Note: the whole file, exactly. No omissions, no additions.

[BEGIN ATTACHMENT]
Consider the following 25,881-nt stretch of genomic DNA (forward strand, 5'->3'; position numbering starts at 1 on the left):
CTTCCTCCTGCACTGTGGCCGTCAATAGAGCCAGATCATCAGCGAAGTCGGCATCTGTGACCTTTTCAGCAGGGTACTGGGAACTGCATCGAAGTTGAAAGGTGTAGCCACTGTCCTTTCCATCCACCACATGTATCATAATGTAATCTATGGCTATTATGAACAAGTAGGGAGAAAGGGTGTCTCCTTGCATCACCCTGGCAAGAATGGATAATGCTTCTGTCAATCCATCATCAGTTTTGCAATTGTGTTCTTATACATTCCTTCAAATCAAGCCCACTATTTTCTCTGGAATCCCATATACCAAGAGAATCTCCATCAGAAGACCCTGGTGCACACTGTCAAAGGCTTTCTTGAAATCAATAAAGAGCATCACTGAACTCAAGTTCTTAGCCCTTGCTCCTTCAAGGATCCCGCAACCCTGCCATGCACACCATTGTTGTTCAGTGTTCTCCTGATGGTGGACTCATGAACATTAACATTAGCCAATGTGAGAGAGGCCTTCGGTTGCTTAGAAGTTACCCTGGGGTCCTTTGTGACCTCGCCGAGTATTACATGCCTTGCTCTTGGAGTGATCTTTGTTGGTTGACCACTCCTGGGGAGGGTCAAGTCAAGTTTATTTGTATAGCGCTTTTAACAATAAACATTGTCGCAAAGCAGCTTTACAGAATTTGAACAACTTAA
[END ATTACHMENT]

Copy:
Consider the following 25,881-nt stretch of genomic DNA (forward strand, 5'->3'; position numbering starts at 1 on the left):
CTTCCTCCTGCACTGTGGCCGTCAATAGAGCCAGATCATCAGCGAAGTCGGCATCTGTGACCTTTTCAGCAGGGTACTGGGAACTGCATCGAAGTTGAAAGGTGTAGCCACTGTCCTTTCCATCCACCACATGTATCATAATGTAATCTATGGCTATTATGAACAAGTAGGGAGAAAGGGTGTCTCCTTGCATCACCCTGGCAAGAATGGATAATGCTTCTGTCAATCCATCATCAGTTTTGCAATTGTGTTCTTATACATTCCTTCAAATCAAGCCCACTATTTTCTCTGGAATCCCATATACCAAGAGAATCTCCATCAGAAGACCCTGGTGCACACTGTCAAAGGCTTTCTTGAAATCAATAAAGAGCATCACTGAACTCAAGTTCTTAGCCCTTGCTCCTTCAAGGATCCCGCAACCCTGCCATGCACACCATTGTTGTTCAGTGTTCTCCTGATGGTGGACTCATGAACATTAACATTAGCCAATGTGAGAGAGGCCTTCGGTTGCTTAGAAGTTACCCTGGGGTCCTTTGTGACCTCGCCGAGTATTACATGCCTTGCTCTTGGAGTGATCTTTGTTGGTTGACCACTCCTGGGGAGGGTCAAGTCAAGTTTATTTGTATAGCGCTTTTAACAATAAACATTGTCGCAAAGCAGCTTTACAGAATTTGAACAACTTAA